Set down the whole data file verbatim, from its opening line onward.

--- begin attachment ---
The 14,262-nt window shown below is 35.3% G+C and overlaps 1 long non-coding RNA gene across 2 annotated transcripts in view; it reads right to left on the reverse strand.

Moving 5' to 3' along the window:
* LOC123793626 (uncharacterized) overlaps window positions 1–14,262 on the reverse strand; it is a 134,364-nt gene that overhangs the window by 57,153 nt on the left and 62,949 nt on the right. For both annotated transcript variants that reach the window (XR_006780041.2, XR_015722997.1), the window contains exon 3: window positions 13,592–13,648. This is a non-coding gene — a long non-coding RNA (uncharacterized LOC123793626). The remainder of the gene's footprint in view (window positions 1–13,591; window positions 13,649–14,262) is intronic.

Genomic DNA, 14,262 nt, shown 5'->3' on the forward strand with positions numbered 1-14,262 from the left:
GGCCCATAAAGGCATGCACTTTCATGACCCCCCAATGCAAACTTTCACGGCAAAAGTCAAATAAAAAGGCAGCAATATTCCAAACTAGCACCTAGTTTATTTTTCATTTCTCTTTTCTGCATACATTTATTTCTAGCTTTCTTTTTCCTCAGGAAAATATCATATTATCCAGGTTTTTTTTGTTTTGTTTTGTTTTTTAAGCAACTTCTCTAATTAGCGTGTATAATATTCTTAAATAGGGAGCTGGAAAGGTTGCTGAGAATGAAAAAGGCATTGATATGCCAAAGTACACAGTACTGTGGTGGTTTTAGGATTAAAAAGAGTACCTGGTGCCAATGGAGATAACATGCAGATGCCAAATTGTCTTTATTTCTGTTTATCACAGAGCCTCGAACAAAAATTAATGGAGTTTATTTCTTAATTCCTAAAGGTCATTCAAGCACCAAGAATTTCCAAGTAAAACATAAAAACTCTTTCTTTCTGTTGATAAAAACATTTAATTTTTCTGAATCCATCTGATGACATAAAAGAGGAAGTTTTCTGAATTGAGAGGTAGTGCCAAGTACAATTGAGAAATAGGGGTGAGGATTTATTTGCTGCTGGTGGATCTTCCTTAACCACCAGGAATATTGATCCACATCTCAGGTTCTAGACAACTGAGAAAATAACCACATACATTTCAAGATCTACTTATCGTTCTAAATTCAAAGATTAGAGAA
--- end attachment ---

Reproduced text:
The 14,262-nt window shown below is 35.3% G+C and overlaps 1 long non-coding RNA gene across 2 annotated transcripts in view; it reads right to left on the reverse strand.

Moving 5' to 3' along the window:
* LOC123793626 (uncharacterized) overlaps window positions 1–14,262 on the reverse strand; it is a 134,364-nt gene that overhangs the window by 57,153 nt on the left and 62,949 nt on the right. For both annotated transcript variants that reach the window (XR_006780041.2, XR_015722997.1), the window contains exon 3: window positions 13,592–13,648. This is a non-coding gene — a long non-coding RNA (uncharacterized LOC123793626). The remainder of the gene's footprint in view (window positions 1–13,591; window positions 13,649–14,262) is intronic.

Genomic DNA, 14,262 nt, shown 5'->3' on the forward strand with positions numbered 1-14,262 from the left:
GGCCCATAAAGGCATGCACTTTCATGACCCCCCAATGCAAACTTTCACGGCAAAAGTCAAATAAAAAGGCAGCAATATTCCAAACTAGCACCTAGTTTATTTTTCATTTCTCTTTTCTGCATACATTTATTTCTAGCTTTCTTTTTCCTCAGGAAAATATCATATTATCCAGGTTTTTTTTGTTTTGTTTTGTTTTTTAAGCAACTTCTCTAATTAGCGTGTATAATATTCTTAAATAGGGAGCTGGAAAGGTTGCTGAGAATGAAAAAGGCATTGATATGCCAAAGTACACAGTACTGTGGTGGTTTTAGGATTAAAAAGAGTACCTGGTGCCAATGGAGATAACATGCAGATGCCAAATTGTCTTTATTTCTGTTTATCACAGAGCCTCGAACAAAAATTAATGGAGTTTATTTCTTAATTCCTAAAGGTCATTCAAGCACCAAGAATTTCCAAGTAAAACATAAAAACTCTTTCTTTCTGTTGATAAAAACATTTAATTTTTCTGAATCCATCTGATGACATAAAAGAGGAAGTTTTCTGAATTGAGAGGTAGTGCCAAGTACAATTGAGAAATAGGGGTGAGGATTTATTTGCTGCTGGTGGATCTTCCTTAACCACCAGGAATATTGATCCACATCTCAGGTTCTAGACAACTGAGAAAATAACCACATACATTTCAAGATCTACTTATCGTTCTAAATTCAAAGATTAGAGAA